United States District Court, W.D. Virginia, Harrisonburg Division
Michael F. Urbanski United States District Judge
matter comes before the court on defendant Deborah Ryba's
motion to suppress. ECF No. 243. The government filed a
response opposing the motion, ECF No. 259, and the court
addressed the matter at a hearing held on February 27, 2017.
For the reasons set forth below, the court DENIES Ryba's
motion to suppress.
February 10, 2015, Special Agent Robert Smith of the Drug
Enforcement Administration (DEA) filed an application for a
search warrant, along with a supporting affidavit, seeking
access to two of Ryba's email accounts-namely,
email@example.com (the "Deborah
account") and firstname.lastname@example.org (the
"Deby account"). In the Matter of the Search of
Info. Associated with Deborahryba@gmail.com and
Debyryba@gmail.com that is Stored at Premises
Controlled by the Google Corp., No. 5:15-MJ-6 (W.D. Va.
Feb. 10, 2015). The search warrant sought evidence of drug
offenses in violation of 21 U.S.C. §§ 952(a),
841(a)(1), 846 and money laundering offenses in violation of
18 U.S.C. §§ 1956, 1957.
establishing probable cause to conduct the search, the
affidavit relies on emails, financial records, cooperating
witnesses, and other sources to show Ryba's involvement
in drug and money laundering activity. Law enforcement
obtained many of those sources in the course of a related
investigation targeting Modern Day Prophet, an alleged
business front engaging in international drug trafficking and
money laundering. The affidavit focuses largely on Ryba and
defendant Jason Bradley's ties to Modern Day Prophet.
Ryba is identified as Bradley's girlfriend or spouse.
States Magistrate Judge Joel Hoppe determined the facts set
forth in the affidavit established sufficient probable cause
and, on February 10, 2015, issued the search warrant. On July
5, 2016, a grand jury returned an indictment naming Ryba,
Bradley, and five others as codefendants and coconspirators.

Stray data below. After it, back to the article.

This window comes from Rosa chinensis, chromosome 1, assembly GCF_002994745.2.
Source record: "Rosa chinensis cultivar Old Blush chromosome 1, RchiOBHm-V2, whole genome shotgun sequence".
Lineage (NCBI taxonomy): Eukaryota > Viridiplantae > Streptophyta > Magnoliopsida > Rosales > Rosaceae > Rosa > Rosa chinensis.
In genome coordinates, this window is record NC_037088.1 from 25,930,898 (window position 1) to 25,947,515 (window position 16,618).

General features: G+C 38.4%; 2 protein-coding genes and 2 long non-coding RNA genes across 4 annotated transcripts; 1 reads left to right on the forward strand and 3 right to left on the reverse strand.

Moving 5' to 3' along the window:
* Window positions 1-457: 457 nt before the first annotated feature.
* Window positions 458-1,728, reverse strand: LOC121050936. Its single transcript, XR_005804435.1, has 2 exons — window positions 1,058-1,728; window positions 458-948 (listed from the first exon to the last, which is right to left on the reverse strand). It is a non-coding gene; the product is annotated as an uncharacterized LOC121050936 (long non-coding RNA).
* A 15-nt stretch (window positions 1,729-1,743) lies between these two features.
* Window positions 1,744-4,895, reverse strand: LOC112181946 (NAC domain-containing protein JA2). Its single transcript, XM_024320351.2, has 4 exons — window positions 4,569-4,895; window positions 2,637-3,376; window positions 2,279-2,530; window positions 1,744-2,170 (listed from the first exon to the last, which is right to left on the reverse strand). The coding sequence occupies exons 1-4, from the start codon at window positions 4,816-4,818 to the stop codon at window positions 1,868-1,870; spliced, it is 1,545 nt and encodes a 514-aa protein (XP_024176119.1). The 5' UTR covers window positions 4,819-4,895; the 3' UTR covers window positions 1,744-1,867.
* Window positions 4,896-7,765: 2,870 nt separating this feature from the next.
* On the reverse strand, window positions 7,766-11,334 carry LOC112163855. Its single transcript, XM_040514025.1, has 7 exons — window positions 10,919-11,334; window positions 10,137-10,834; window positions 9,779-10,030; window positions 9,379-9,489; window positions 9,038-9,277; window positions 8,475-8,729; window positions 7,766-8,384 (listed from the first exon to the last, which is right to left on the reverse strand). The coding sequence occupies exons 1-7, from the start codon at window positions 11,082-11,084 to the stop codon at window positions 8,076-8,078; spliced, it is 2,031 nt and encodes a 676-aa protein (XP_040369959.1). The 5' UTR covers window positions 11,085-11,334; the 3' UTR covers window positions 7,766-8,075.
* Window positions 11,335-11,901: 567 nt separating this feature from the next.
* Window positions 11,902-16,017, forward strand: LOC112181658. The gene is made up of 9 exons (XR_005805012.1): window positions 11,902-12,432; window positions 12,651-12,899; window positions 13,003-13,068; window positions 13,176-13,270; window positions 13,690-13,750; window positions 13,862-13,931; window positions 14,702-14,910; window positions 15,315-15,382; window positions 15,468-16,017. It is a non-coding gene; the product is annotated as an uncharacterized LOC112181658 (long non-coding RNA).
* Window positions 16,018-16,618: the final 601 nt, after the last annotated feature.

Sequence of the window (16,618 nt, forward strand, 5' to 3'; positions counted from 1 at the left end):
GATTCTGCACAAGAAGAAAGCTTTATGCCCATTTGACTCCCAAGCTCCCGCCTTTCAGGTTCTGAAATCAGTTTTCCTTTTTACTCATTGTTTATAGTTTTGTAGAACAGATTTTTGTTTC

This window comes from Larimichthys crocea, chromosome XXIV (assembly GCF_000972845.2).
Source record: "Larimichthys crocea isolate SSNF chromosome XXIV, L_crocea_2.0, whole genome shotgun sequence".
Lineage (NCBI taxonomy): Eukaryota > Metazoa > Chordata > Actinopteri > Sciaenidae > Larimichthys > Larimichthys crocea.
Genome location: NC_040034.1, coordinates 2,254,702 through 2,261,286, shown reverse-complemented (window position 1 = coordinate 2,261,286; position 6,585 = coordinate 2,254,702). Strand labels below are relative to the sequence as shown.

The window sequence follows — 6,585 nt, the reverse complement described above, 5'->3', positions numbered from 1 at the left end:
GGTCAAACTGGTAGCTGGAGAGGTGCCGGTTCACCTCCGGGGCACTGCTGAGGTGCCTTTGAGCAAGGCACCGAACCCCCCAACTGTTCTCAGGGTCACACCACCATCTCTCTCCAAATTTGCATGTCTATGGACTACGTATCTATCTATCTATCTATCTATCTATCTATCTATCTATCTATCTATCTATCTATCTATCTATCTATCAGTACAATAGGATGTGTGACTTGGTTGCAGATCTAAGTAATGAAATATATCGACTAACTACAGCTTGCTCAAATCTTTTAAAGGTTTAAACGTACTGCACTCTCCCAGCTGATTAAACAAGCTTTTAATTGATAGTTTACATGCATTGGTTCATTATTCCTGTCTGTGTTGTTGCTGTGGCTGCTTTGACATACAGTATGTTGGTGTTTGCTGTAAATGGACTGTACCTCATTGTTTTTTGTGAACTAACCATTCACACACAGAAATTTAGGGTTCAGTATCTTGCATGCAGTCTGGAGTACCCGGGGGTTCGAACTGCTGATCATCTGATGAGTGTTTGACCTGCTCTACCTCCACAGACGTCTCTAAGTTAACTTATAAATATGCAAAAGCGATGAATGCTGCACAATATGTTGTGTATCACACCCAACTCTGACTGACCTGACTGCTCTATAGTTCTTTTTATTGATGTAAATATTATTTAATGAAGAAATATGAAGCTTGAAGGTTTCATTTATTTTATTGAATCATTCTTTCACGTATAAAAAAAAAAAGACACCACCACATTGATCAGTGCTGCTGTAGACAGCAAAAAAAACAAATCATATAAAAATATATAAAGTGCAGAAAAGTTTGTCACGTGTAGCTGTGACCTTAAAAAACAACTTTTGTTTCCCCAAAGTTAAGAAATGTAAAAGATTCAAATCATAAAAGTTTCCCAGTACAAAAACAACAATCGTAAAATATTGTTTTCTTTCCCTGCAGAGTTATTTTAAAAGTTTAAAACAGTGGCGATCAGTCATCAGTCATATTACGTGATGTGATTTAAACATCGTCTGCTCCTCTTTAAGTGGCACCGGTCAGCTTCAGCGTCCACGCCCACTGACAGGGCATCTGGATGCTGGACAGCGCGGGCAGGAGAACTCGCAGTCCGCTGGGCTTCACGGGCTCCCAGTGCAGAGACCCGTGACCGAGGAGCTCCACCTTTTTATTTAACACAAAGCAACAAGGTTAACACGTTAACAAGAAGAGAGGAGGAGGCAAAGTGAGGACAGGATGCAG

A superseding indictment followed on July 19, 2016, naming
the same defendants.
superseding indictment charges Ryba with the following
criminal violations: Count One - Drug Trafficking Conspiracy;
Count Two - Conspiracy to Import a Controlled Substance;
Count Three - Conspiracy to Commit Promotion Money
Laundering; Count Four - Conspiracy to Commit International
Money Laundering. ECF No. 23. The drug counts allege that
Ryba and others were involved with the international sale of
controlled substances and controlled substance analogues in
violation of 21 U.S.C. §§ 846, 963. The money
laundering counts allege that Ryba and others conspired to
conduct financial transactions, which they knew involved the
proceeds of unlawful drug activity, in violation of 18 U.S.C.
§ 1956(h). Some of the allegations in the superseding
indictment rely on emails obtained during the search that
Ryba challenges in the motion at bar. See, e.g.,
Superseding Indictment, ECF No. 23, ¶¶ 7, 29.
asks the court to suppress evidence found in the Deborah and
Deby email accounts and to exclude other evidence derived
from those accounts, including emails on the account of
email@example.com. Ryba argues that the affidavit
used to establish probable cause to obtain those emails is
defective. Specifically, Ryba asserts that Agent Smith, in
authoring the affidavit, violated her Fourth Amendment
protections by including inaccurate statements and omitting
material exculpatory information with the intent to make, or
in reckless disregard of making, the affidavit misleading.
While Ryba concedes that the search warrant and affidavit are
facially valid, she argues that without the misstatements and
omissions in the affidavit, the Magistrate Judge would not
have found probable cause to justify the searches.
court held a hearing on February 27, 2017 to address
Ryba's motion to suppress and other pretrial motions. The
bulk of the argument concerning the suppression motion
focused on whether Ryba met the preliminary showing to even
receive an evidentiary hearing on the matter. See Franks
v. Delaware, 438 U.S. 154 (1978); United States v.
Colkley, 899 F.2d 297 (4th Cir. 1990). While the court
was skeptical as to whether Ryba satisfied this burden, the
court, in an abundance of caution, allowed Ryba to call Agent
Smith as a witness and question him about the alleged defects
of the affidavit. As explained below, the court finds that
neither the contentions raised in the motion to suppress nor
the testimony of Agent Smith support a conclusion that the
affidavit was defective. Therefore, law enforcement had
probable cause to conduct a search of the Deborah and Deby
email accounts and the evidence obtained therein will not be
excluded at trial.
Fourth Amendment of the United States Constitution protects
against unreasonable searches and seizures and mandates that
"no Warrants shall issue, but upon probable cause,
supported by Oath or affirmation." U.S. Const, amend.
IV. A defendant who asserts a Fourth Amendment violation by
alleging that a facially valid search warrant affidavit is